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A handful of special districts will lose $4.4 million in the current fiscal year and $8.6 million in the next fiscal year, according to a fiscal note from the special session, with RTD taking the biggest hit. The districts testified to lawmakers that they aren’t cutting services yet, but say all tax revenue is important and the loss will get bigger over time. If the legislature doesn’t fix the mistake when it reconvenes in January, lost tax revenue for the 2018-19 fiscal year will include:

What Happened During The Special Session?

Gov. Hickenlooper called the special session to immediately restore the taxing authority of special districts so no further revenue is lost. The bipartisan law makers who sponsored the bill agree that the tax change was an unintentional error and needs to be fixed. But that’s where the agreement ended.

Democrats, who control the House, say it’s the legislature’s responsibility to fix the error they caused. Republicans, who control the Senate, disagreed. They say the special session—which cost taxpayers $25,400 a day—was wasteful. Republicans also expressed irritation that they weren’t consulted on a fix before the special session was called.

Beyond their pique, Republicans also claimed that restoring the special districts’ tax authority might violate the Colorado’s Taxpayer’s Bill of Rights, which states that voters need to approve any tax increases. Republicans argue that while the legislature has the authority to cut taxes, it can’t raise them (even to correct a mistake) without an okay from voters.

Democrats point out that voters already approved the taxes once, and special districts shouldn’t have to pay for a second election just to approve the fix. They add that refusing to correct the legislative error ignores the will of the people. Democrats also say that Colorado courts allowed lawmakers to make small tax changes in the past without voter approval and case law is on their side.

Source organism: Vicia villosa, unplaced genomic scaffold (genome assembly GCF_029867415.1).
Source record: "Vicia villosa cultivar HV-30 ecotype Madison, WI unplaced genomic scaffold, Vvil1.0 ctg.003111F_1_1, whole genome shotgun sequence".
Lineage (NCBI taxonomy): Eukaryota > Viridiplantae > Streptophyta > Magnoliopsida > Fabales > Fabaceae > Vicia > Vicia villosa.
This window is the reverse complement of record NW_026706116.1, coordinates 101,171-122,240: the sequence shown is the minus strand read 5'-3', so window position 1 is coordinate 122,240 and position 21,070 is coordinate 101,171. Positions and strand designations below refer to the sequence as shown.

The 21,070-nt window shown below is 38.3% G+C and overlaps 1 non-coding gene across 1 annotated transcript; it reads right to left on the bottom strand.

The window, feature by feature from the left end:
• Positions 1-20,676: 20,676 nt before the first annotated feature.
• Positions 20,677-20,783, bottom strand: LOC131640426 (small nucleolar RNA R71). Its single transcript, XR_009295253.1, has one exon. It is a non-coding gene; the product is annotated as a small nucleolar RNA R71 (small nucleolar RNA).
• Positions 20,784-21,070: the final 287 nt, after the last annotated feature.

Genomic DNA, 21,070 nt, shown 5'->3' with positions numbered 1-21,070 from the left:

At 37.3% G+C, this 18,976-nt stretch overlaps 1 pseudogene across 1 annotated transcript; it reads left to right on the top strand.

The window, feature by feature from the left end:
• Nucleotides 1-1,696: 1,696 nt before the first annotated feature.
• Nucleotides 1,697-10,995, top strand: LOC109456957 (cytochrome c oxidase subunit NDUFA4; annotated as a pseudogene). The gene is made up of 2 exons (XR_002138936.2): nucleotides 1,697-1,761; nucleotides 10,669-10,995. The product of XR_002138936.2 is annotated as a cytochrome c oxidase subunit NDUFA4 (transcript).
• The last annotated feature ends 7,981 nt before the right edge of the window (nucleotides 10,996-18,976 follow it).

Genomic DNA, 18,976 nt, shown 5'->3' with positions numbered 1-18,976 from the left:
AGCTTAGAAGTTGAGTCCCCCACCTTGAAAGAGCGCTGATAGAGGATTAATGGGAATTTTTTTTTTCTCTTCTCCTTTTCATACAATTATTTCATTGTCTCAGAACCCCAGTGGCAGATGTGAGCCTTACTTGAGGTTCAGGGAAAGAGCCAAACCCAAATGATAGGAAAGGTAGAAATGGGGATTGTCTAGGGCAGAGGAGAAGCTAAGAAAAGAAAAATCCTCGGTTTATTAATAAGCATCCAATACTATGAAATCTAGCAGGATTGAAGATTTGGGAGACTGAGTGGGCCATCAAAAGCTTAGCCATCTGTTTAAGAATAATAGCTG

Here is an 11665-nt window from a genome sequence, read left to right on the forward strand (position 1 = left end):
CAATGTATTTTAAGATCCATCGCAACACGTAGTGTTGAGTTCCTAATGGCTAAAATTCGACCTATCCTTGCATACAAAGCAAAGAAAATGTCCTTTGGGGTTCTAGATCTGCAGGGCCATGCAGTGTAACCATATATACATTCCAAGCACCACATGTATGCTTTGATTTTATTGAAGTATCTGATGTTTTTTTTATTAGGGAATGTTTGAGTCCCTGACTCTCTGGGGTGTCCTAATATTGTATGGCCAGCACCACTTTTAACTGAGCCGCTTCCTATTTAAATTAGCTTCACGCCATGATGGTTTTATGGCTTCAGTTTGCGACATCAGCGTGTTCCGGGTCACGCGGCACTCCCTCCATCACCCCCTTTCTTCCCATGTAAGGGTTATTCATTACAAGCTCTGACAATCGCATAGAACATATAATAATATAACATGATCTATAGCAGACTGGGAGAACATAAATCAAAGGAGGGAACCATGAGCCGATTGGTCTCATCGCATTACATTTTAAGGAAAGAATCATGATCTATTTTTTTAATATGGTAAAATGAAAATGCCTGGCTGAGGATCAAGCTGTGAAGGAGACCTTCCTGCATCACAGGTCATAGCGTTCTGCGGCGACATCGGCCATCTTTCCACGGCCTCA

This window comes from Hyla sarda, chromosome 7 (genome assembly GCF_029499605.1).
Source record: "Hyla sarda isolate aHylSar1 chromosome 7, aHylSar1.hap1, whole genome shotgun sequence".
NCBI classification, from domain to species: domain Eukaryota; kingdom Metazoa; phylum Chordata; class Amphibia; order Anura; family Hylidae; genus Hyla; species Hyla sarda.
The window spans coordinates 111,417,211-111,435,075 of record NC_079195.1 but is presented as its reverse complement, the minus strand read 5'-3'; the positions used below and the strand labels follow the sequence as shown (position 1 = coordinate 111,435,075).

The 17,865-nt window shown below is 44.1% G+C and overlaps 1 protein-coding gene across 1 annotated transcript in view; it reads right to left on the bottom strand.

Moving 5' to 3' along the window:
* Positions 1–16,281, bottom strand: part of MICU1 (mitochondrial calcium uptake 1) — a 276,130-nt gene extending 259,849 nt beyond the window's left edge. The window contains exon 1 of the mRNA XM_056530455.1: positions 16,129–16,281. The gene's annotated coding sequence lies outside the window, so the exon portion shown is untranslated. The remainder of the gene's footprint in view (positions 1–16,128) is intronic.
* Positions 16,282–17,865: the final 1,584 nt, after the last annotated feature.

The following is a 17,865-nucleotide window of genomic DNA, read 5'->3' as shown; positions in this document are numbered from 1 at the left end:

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How Did It End?

On Monday, the Senate Transportation Committee killed the senate’s bill to fix the tax error. In the meantime, the House approved its own bill to correct the mistake and sent it to the Senate for approval. On Tuesday, the Republican majority in the Senate Transportation Committee axed the House bill with a 3-2 vote, effectively ending the special session.

Democratic Gov. Hickenlooper blamed partisan politics for the failure to find a solution: “The special districts will continue to have unintended funding cuts—cuts that will have real implications for Coloradans,” he said in a statement.

Republican Senate President Kevin Grantham said time was the issue. Despite Republicans’ concerns over lawmakers’ authority to reinstate taxes, he said in a statement: “We agree that finding a solution to the bill-drafting mistake is possible.” Both sides now have until January to find a solution.

In the end, Republicans claimed that calling the special session in the first place was a waste of money, while Democrats said refusing to cooperate once the session was called was a waste of time. Considering that no solutions were found, both may be correct.